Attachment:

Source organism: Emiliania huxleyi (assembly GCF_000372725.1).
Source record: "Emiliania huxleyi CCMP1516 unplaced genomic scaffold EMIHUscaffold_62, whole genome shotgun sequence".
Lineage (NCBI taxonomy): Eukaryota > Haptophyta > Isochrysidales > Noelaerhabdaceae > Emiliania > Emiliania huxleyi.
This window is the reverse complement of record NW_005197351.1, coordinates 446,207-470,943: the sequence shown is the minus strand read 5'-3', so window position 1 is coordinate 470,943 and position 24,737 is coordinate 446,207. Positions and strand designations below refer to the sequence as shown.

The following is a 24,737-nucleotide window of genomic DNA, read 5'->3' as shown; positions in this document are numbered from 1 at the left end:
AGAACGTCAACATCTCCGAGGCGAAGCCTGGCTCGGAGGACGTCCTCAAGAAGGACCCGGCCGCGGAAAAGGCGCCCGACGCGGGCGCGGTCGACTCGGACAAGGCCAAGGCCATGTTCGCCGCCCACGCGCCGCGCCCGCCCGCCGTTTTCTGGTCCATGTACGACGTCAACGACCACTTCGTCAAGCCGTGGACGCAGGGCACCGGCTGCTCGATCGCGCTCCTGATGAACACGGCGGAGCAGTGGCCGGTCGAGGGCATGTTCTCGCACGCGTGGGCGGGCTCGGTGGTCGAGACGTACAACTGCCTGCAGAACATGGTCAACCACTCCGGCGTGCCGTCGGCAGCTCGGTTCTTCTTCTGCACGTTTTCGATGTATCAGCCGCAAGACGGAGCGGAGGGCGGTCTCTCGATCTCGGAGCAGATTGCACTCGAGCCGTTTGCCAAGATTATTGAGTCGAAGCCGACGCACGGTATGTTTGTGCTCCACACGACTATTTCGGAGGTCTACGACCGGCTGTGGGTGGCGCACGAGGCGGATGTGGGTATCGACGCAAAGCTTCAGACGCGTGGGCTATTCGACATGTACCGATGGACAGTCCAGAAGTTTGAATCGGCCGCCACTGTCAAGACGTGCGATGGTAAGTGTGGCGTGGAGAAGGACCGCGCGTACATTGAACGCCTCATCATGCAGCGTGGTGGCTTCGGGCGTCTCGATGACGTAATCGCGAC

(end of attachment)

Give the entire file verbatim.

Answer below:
Source organism: Emiliania huxleyi (assembly GCF_000372725.1).
Source record: "Emiliania huxleyi CCMP1516 unplaced genomic scaffold EMIHUscaffold_62, whole genome shotgun sequence".
Lineage (NCBI taxonomy): Eukaryota > Haptophyta > Isochrysidales > Noelaerhabdaceae > Emiliania > Emiliania huxleyi.
This window is the reverse complement of record NW_005197351.1, coordinates 446,207-470,943: the sequence shown is the minus strand read 5'-3', so window position 1 is coordinate 470,943 and position 24,737 is coordinate 446,207. Positions and strand designations below refer to the sequence as shown.

The following is a 24,737-nucleotide window of genomic DNA, read 5'->3' as shown; positions in this document are numbered from 1 at the left end:
AGAACGTCAACATCTCCGAGGCGAAGCCTGGCTCGGAGGACGTCCTCAAGAAGGACCCGGCCGCGGAAAAGGCGCCCGACGCGGGCGCGGTCGACTCGGACAAGGCCAAGGCCATGTTCGCCGCCCACGCGCCGCGCCCGCCCGCCGTTTTCTGGTCCATGTACGACGTCAACGACCACTTCGTCAAGCCGTGGACGCAGGGCACCGGCTGCTCGATCGCGCTCCTGATGAACACGGCGGAGCAGTGGCCGGTCGAGGGCATGTTCTCGCACGCGTGGGCGGGCTCGGTGGTCGAGACGTACAACTGCCTGCAGAACATGGTCAACCACTCCGGCGTGCCGTCGGCAGCTCGGTTCTTCTTCTGCACGTTTTCGATGTATCAGCCGCAAGACGGAGCGGAGGGCGGTCTCTCGATCTCGGAGCAGATTGCACTCGAGCCGTTTGCCAAGATTATTGAGTCGAAGCCGACGCACGGTATGTTTGTGCTCCACACGACTATTTCGGAGGTCTACGACCGGCTGTGGGTGGCGCACGAGGCGGATGTGGGTATCGACGCAAAGCTTCAGACGCGTGGGCTATTCGACATGTACCGATGGACAGTCCAGAAGTTTGAATCGGCCGCCACTGTCAAGACGTGCGATGGTAAGTGTGGCGTGGAGAAGGACCGCGCGTACATTGAACGCCTCATCATGCAGCGTGGTGGCTTCGGGCGTCTCGATGACGTAATCGCGAC